I answer this interview during the corona crisis. The world has failed. In a time when all standards and values fail, it is important to rethink what works and whatnot. Are fairs such as Schmuck / JOYA / Sieraad still of this time? Can we ask large groups of collectors/artists/buyers to visit this kind of exhibition worldwide? Or is a virtual fair with new techniques less polluting and damaging for our planet? I don't have an answer but I hope we learn from corona!
Last year I was at JOYA for the first time. I found JOYA one of the most inspiring fairs in our field. Young talents are presenting their work in Barcelona, the quality of the works is high, and the presentation is on a good level. A disadvantage of this fair is that fewer collectors walk around. I think this is what I missed.

  • Technology can never be the starting point for new work. When techniques are the starting point, you kill the creative essence of the artist. Technology has to follow thoughts.  

What kind of contemporary jewelry would you like to see more often?
What is very missing in our time is “social relevance”. I understand, that jewellery has something to do with decorating the body, but showing a strong social vision makes art jewellery work stronger, some young artists dare it. I encourage them!

Paul Adie, Cockring, Ring, 2019. Photo: Galerie Rob Koudijs

The development of digital technologies in the late 20th century for both 2D and 3D productions has had a huge impact on the economics of customisation, enabling the production of one or many products from digital data, and greater economic flexibility in relation to supply and demand. Do you make a distinction between designers who consider themselves artists and those who work in a commercial setting?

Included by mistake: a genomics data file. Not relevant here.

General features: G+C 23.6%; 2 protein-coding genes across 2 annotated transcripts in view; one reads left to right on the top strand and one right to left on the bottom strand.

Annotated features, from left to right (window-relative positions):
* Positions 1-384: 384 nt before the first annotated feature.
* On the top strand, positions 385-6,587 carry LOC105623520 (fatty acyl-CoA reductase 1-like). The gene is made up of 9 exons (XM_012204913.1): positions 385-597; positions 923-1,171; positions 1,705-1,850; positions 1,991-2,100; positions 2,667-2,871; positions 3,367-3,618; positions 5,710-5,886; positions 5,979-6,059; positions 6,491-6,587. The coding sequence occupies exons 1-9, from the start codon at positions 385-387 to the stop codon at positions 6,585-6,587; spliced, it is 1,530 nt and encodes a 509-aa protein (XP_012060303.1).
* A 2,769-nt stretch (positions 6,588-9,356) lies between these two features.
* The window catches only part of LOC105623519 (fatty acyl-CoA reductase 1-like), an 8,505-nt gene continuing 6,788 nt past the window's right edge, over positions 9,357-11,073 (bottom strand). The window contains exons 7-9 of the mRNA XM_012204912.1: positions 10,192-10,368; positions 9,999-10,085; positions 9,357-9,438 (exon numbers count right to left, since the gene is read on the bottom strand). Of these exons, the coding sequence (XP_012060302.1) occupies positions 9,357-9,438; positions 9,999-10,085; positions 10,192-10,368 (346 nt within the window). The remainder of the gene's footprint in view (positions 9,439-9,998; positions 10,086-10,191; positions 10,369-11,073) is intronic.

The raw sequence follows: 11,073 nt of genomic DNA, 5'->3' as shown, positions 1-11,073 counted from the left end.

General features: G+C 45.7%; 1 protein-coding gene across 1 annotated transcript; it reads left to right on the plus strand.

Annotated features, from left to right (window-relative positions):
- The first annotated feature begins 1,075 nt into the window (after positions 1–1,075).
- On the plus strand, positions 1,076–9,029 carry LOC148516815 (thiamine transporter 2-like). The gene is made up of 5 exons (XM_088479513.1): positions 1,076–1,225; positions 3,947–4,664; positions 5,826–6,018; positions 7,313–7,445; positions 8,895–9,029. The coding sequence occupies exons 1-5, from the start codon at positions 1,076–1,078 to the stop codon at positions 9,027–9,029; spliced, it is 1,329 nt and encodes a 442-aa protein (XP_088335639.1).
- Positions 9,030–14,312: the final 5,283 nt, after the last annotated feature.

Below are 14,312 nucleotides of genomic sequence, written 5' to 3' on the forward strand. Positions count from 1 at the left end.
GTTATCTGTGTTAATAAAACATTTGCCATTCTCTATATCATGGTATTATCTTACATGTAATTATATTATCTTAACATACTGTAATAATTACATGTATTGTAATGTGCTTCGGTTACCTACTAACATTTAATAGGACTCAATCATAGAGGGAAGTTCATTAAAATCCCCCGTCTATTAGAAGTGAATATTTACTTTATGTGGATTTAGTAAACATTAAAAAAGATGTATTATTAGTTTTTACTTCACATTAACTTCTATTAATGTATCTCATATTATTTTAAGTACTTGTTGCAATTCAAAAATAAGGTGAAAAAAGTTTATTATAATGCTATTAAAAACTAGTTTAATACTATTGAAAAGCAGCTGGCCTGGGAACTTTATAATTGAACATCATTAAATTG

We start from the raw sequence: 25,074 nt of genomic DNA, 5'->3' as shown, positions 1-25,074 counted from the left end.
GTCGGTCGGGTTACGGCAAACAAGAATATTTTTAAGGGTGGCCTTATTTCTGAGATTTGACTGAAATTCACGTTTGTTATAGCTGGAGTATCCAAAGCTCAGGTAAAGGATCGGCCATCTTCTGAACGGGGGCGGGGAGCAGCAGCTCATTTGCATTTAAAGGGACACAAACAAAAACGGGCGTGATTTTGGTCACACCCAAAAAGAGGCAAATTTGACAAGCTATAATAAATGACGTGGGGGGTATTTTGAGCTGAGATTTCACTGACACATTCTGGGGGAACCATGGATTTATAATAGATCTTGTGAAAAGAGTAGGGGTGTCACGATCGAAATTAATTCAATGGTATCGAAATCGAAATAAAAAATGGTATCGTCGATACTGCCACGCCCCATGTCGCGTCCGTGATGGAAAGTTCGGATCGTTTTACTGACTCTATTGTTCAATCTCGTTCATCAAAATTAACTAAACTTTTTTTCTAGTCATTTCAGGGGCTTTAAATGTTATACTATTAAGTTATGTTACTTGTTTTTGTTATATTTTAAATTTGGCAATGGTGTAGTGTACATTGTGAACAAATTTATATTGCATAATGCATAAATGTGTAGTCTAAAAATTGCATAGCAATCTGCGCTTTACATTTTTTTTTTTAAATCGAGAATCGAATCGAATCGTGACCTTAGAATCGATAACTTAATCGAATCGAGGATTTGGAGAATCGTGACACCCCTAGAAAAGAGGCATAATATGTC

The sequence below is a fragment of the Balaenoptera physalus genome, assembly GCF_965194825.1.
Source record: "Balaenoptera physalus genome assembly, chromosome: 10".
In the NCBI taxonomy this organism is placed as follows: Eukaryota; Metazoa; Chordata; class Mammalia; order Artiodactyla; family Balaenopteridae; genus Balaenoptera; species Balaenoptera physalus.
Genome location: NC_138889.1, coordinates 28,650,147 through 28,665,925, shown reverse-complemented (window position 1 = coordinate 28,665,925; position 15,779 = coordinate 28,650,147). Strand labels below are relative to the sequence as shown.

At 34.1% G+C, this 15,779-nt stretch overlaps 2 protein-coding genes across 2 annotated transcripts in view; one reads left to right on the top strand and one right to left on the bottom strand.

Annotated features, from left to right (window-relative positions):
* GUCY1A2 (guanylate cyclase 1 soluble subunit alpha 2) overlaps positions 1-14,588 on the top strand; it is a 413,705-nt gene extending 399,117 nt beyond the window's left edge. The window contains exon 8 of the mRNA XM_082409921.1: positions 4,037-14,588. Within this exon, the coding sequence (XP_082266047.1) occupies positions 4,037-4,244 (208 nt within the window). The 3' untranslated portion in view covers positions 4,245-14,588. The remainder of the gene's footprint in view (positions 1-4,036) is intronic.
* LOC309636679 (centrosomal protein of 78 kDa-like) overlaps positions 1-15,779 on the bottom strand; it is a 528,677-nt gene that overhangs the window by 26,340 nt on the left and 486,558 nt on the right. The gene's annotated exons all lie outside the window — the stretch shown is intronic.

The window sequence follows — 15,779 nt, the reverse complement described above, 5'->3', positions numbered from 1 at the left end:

First, I want to say that I highly appreciate the jewellery in all the different subcultures. From design jewellery and fashion jewellery to high-end jewellery. There is a space in this world for everyone in the jewellery field. Personally I focus more on art jewellery, because its the expression of the artist that interests me the most. Commercial jewellery follows the market. There is nothing wrong with it, but it is another purpose.
How will the technical possibilities impact the creation of jewellery?
In the most positive scenario, artists will be leaders to use new techniques for their expression. This creates new opportunities, I really want to ask the young avant-garde jewellery makers to try techniques to the extreme. Walk with your head through the wall. Get mad about how you cant find a solution! Start to hate technology. Continue, continue, continue, go, go, go then in the depth you find the possibilities and fall in love for such a technique.

Adam Grinovich, Decoy Sphere, Brooch, 2018,  1Diamond, cubic zirconia, stainless steel, Photo: Galerie Rob Koudijs

What is the difference for you between jewellers that manufacture their work or those who have the work produced for them?
I'd rather speak about head workers and belly workers. You can see a work whether it was designed at the table, or it has been developed by human hands. When the artist is involved, it is possible to recognize a soul "afflatus" in the jewelry, a divine wind. I hope that young artists blow me away at the selection for JOYA.

About the Interviewee

Ruudt Peters, 1950, Naaldwijk / Netherlands. Artist that lives and works in Amsterdam, and Ravenstein. Studied at the Gerrit Rietveld Academie and has works at the following collections: Houston Museum USA, Staatliches Museum für angewandte Kunst Design in Pinakothek der Moderne, MunchenDE , Danner Foundation, Munchen DE, Schmuckmuseum Pforzheim DE, Design Museum Den Bosch NL, Musee des Arts Decorative, Paris FR, RISD Museum, Providence USA, Stedelijk Museum, Amsterdam NL, Cooper Hewitt, Design Museum, New York USA,  Anger Museum Erfurt DE, Hiko Mizuno Art School, Tokyo JP, Museum für Angewandte Kunst, Vienna AU, Philadelphia Museum of Modern Art USA, Museum Arnhem ArnhemNL, Coda Museum Apeldoorn NL.